All of us know someone – possibly several someones – who we wish were a bit more proactive about their health. It may be that friend who simply won’t go to the doctor because “I’ll get better in my own time”, or the ones who will rebuff any question from you with “Don’t worry, I’m fine”, even when you can tell they’re not.
Often, these friends, loved ones, and family have the very best of intentions – they don’t want to worry us – but the fact that they don’t ever seem to worry just makes us all the more likely to experience mental stress.
It’s important to consider ways of getting these loved ones to be a bit more open about their health. The pandemic has taught many of us just how damaging it can be to treat any bout of ill-health as being “nothing” and why sometimes, making a fuss is actually the best thing you can do. If you know someone who has the habit of brushing off health questions, then the following tips could be beneficial in getting through to them.
Don’t Become a Broken Record
Encouraging a loved one to get help when they are resistant to it may take a while, and you need to be prepared for them to rebuff you more than once. It’s not a good idea, however, to just keep going at them, to pester them on a daily basis, or to turn every conversation around to matters of health.
If they can shut it down once, then they can get used to the rhythm of you asking again and again, and will say “no” without even thinking. Pick your moments, and acknowledge that you’ve mentioned this before, then lay out a reasoned case for them to see a healthcare professional. Listen to their response and acknowledge any misgivings they have.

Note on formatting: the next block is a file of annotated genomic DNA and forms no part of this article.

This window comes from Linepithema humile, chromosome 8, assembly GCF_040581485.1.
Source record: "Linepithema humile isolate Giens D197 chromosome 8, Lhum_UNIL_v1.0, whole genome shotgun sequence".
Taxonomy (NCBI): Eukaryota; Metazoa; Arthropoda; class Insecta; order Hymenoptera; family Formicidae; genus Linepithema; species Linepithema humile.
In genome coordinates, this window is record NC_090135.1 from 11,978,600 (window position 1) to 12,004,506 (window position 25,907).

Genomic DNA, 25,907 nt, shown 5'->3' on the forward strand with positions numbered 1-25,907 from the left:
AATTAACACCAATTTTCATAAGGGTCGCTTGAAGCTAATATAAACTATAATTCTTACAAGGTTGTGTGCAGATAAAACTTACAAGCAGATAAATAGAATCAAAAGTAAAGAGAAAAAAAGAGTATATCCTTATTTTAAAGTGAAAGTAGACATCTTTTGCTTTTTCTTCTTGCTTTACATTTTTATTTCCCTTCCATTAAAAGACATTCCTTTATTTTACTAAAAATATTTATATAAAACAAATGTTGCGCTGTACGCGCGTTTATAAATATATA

Underline the Importance of Early Intervention
A lot of people will – fairly reasonably – say “I’m not going to the doctor with this issue; if it gets any worse, I’ll look at doing something, but not right now.”. It’s often these people who end up with no choice but to see a doctor when a minor issue has built into a major one. With issues such as cancer, strokes, heart problems, and more besides, “it getting worse” can be the point where the condition goes from being manageable to being fundamentally life-altering.
For someone who is dealing with aches and tiredness, booking a treatment at the likes of Phoenix Mens Health Center may not be the thing they most want to do right now, but it sure beats having to go anywhere in an ambulance. That’s just a fact.
Make It About You
It’s counterintuitive, but often a person choosing not to see a doctor – which can feel selfish from their loved ones’ perspective – is acting out of a complete lack of self-interest. If you can’t get them to be worried about them, then leaning on them to do it for you can work out better.
Explain to them that you find the uncertainty distracting and that your mind would be set at ease if they’d go and get checked out. This may give them the get-out clause they need so that it’s not about them – this appointment will be for you as much as anything. Is this a cynical approach? Maybe – but if it gets someone you love to pay attention to their health, it’s worth a little cynicism.
You will know the best approach to shedding light on the need for your friend or family member’s need to seek medical attention. There are just a few recommendations. I’d love to hear any others you may have up your sleeve!